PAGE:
Almost every afternoon for five years after lunch I walked the steps of our school library. Not being of the athletic type, books were my only option to spend time with. So, almost for five years I kept visiting the library, borrowing, reading and re-reading under the steady, serious gaze of the librarian. Unlike now, twenty years back we did not have the world in our pockets, so, besides experience, books were only the gateways into the world at large. Its difficult for me to recollect what specifically I read, but I remember going through encyclopedias, comics, retold classics, Enid Blyton, Nancy Drew, etc. Though I was mostly alone in my sojourns, occasionally I had company of one or two friends, who were surprised I was more interested in actually reading than talking to them. So, none accompanied me twice. (My friends can attest to this behavior even now when they come with me to bookshops ). Reading in the silence of libraries is among the peaceful times of my life; without moving a inch from my seat I would be transported to magical lands on awesome adventures. Who needs friends I wondered.
Libraries were not my only sources of books, when there would be book exhibitions in the school I would quickly buy as many as my teeny-tiny allowance allowed. Combined with the books left back by my uncles and grandfather, by age twelve, I ended up with quite a good collection, ranging from biblical comics to psychology to chess manuals. These were my prime source of entertainment during my summer vacation. One day a friend seeing my collection suggested that I start a library. First I guffawed but felt the idea was intriguing. Why not? I thought. There was some construction going around in the apartment then and few cement bricks lay in the cellar unattended. I did not hesitate to think what the president of the apartment would say and quickly arranged them in rows of stands and a counter behind which I could stand and handover books to customers. Then, I tore pages from my long notebooks and used sketch pens to write down the name of the library (Sai’s library) and the address. Armed with glue sticks in hand, I drove to the main road and stuck the pages to a few hoardings (never even realizing that the sketch ink would wash off if it rained or fade away or that the glue might come off easily). I even knocked on all the doors of the fifty odd flats in the apartment letting them know about the venture. On the day of opening, I stood behind the counter. Few folks came to see the library and some even enquired about the pricing (I had priced monthly subscription at only two rupees realizing I didn’t have weeklies or monthlies to lend, which were the ones people expected from lending libraries). In a week, I had quite a number of subscribers, mostly from my own apartment. The library ran for three months – a full summer vacation of two and one after my school reopened – when the watchman of the apartment said, they needed the bricks I borrowed for construction. That was the end of the library. But, I had already made hundred odd rupees by the end which I invested again in buying more books. I still smile at the naivety and foolish courage with which I went ahead with this venture. Though I was sad I couldn’t share my books with others, I was glad to get back to my library now that the school reopened.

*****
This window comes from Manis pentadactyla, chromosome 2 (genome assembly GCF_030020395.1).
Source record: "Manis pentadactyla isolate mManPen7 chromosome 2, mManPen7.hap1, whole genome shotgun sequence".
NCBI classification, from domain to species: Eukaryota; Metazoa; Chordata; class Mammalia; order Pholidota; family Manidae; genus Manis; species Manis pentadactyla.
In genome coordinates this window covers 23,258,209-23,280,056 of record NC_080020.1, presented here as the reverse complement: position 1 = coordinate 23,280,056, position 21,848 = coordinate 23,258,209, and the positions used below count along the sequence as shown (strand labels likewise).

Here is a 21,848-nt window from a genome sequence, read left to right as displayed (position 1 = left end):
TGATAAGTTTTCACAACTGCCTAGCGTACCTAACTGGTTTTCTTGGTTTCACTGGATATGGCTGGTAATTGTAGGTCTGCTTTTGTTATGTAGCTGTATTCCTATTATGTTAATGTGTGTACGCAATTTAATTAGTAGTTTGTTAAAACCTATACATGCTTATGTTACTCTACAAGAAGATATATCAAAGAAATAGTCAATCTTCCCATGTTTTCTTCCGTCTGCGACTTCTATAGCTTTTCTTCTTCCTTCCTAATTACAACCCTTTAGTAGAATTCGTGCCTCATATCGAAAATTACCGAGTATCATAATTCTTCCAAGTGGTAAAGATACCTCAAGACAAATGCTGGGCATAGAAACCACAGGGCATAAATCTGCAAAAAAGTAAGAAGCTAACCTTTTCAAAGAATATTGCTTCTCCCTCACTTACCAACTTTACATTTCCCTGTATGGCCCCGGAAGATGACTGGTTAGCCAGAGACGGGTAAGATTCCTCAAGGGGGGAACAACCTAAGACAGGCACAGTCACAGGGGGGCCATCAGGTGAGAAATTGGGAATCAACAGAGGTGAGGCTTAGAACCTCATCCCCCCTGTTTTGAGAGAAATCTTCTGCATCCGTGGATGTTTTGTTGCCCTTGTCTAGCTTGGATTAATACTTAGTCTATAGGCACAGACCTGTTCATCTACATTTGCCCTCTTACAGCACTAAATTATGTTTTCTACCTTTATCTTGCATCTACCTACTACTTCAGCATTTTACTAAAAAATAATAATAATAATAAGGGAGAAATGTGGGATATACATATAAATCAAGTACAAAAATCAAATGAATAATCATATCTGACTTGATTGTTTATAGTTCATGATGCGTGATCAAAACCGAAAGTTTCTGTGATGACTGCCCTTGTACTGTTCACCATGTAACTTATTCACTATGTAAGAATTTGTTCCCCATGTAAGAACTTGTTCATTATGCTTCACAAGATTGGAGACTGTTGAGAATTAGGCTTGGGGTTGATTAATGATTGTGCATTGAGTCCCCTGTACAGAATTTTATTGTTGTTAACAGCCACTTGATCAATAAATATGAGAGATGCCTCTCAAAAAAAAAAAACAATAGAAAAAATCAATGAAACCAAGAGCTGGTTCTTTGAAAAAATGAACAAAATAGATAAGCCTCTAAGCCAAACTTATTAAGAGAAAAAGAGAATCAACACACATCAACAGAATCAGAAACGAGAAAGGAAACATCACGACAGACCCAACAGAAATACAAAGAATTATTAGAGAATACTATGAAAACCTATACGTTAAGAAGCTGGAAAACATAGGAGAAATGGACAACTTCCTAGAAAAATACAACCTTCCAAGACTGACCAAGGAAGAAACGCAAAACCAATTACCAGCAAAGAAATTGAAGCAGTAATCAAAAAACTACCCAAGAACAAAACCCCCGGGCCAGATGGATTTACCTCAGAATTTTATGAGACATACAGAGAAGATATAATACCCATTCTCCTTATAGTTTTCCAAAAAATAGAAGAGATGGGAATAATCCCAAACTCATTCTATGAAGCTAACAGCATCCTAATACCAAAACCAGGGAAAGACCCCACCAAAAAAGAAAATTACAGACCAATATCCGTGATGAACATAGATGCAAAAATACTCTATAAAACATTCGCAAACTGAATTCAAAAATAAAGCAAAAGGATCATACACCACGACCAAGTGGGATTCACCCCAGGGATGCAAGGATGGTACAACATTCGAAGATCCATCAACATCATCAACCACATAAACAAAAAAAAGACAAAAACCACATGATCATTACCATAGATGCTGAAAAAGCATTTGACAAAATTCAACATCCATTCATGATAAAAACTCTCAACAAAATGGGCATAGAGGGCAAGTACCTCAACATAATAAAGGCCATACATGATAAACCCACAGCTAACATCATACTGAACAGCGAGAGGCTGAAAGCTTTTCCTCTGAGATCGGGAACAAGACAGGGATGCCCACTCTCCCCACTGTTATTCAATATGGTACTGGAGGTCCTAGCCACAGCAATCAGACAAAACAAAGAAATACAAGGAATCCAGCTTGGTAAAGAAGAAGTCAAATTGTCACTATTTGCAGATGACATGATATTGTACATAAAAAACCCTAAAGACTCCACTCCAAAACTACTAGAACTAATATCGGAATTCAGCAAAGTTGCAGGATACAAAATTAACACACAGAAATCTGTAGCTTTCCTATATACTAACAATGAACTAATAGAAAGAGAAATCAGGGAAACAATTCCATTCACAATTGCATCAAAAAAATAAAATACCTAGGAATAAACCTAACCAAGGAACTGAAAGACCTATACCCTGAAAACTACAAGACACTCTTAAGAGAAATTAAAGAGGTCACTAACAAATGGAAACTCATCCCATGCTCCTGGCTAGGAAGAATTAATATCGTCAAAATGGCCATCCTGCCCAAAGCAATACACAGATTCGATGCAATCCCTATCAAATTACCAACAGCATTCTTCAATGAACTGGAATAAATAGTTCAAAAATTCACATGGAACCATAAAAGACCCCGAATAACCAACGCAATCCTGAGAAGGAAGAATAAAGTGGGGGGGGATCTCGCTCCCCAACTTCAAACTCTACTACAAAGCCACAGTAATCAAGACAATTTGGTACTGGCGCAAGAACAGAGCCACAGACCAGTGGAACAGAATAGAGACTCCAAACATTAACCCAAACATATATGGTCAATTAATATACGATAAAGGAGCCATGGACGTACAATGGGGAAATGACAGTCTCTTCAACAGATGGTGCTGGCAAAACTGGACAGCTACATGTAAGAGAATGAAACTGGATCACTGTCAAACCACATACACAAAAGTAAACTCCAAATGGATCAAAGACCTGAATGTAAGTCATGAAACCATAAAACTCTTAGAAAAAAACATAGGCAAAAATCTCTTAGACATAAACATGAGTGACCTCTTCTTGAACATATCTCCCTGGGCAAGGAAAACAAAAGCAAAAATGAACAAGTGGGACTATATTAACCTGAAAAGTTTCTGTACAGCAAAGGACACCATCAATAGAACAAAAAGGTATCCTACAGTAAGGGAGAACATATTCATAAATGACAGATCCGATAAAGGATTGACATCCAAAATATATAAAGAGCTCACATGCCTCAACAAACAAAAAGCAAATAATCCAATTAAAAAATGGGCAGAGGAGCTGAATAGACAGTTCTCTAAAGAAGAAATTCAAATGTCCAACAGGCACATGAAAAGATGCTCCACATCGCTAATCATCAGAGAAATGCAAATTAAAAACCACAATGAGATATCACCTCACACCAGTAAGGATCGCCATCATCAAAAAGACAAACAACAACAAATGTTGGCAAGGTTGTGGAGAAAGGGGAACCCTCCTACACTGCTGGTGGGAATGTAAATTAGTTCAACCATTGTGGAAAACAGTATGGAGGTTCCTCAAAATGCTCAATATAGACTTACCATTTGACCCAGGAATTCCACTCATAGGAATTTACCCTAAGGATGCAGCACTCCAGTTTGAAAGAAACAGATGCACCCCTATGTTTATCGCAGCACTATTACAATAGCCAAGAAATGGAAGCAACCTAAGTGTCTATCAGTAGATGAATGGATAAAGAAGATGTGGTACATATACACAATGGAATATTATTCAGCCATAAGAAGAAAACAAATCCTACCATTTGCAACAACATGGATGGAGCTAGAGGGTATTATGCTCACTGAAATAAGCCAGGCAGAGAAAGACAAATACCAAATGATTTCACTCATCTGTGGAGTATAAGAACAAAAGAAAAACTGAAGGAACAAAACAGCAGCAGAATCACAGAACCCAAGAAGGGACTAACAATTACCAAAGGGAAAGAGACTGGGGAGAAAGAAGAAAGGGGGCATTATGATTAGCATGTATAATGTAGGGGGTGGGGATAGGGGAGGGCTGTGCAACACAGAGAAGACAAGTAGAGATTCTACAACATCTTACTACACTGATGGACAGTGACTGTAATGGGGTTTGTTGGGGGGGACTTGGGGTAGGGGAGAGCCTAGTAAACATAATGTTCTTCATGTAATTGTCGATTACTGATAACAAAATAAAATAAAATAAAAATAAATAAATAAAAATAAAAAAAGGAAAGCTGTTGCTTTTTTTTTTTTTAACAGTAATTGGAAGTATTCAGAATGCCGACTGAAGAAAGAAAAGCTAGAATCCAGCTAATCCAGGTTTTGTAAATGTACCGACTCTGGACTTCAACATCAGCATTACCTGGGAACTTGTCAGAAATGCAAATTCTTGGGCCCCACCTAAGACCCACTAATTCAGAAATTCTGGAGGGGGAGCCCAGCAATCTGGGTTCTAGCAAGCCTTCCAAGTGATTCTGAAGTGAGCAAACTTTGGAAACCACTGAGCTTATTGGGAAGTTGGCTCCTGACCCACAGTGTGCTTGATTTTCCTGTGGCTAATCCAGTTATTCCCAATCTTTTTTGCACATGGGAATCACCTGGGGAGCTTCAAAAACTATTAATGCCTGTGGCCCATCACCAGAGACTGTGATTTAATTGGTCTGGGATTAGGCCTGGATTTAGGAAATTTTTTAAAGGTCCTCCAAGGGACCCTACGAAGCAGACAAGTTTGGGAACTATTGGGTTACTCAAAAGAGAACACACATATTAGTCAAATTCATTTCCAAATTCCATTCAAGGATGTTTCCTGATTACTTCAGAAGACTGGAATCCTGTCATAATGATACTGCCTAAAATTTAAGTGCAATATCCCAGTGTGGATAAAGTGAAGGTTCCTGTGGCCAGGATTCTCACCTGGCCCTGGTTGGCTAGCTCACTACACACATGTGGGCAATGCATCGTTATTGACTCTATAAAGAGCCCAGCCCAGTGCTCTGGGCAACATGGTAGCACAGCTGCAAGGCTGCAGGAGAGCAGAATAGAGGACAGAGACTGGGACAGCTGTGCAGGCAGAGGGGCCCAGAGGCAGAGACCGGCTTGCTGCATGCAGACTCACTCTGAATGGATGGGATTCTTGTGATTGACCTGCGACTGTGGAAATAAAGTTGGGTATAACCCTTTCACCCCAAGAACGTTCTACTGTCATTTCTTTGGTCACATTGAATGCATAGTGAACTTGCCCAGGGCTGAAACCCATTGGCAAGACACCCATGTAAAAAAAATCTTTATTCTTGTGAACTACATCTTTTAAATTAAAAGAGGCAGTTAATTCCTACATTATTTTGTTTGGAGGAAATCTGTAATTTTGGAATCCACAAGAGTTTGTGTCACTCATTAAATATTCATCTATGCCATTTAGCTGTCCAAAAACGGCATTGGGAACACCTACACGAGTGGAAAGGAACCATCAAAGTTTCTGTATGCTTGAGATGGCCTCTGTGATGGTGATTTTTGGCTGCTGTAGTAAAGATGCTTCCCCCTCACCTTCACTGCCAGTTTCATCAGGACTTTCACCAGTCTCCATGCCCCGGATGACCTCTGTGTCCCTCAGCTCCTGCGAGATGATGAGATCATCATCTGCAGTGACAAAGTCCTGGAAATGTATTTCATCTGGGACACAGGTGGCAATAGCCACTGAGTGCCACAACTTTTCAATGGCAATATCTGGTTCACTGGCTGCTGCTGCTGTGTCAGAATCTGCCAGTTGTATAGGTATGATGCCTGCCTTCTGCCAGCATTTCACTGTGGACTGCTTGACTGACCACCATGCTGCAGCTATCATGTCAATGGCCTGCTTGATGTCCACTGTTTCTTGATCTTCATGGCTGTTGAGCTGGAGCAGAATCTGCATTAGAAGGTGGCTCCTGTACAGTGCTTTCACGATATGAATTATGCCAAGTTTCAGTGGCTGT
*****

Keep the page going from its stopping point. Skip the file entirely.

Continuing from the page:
We did have a library in college, but, there were other interesting stuff to do than going there. But, this was also the period where I explored four main libraries in Hyderabad – State Central, City Central, British & Osmania Campus libraries. The first was housed in an old imposing building built during the time of Nizams. Though I wondered when the roof/wall would collapse, it had the ‘old times’ charm. I got lost once trying to find my way through it and one section I entered was downright scary with dim lights, and weird sounds. The second was the City Central library housed in a modern building and looked as clinical as any government building could. The third was a private and posh one. Almost all the posh folks had a membership there (or atleast it felt so). I never liked the British library. Though I had a one year membership, the only good thing it had above the others was AC. In my two years of MBA, I did have access to the campus library, which was awesome. It was near to my college and I could’ve gone there often, but I didn’t. I couldn’t stick to any of these libraries. I might’ve changed. Probably I wanted to buy a book and read it at my place at my pace.
But, it sure feels very demotivating to hear today schools neither have a well-stocked library nor a period dedicated to it. I don’t think lending libraries even exist now. I might be happy that my son will grow up with iPhones and iPads, but, I definitely want him to read Harry Potter before he sees the movie. I want him to step into the grand halls of these imposing buildings and get lost and find his way back. Even my relationship with libraries has been on and off, but, they played a very important role when I didn’t have money to spend on books. I know there are many who still can’t. If I hadn’t spent time in one in school, I wouldn’t be on a life-long love affair with books. Who knows what I would’ve done had it not been there? I get reminded of Ray Bradbury’s quote whenever I think of the neglected state of libraries and their diminished status – “You don’t have to burn books to destroy a culture. Just get people to stop reading them.” And, we will if there are no more libraries.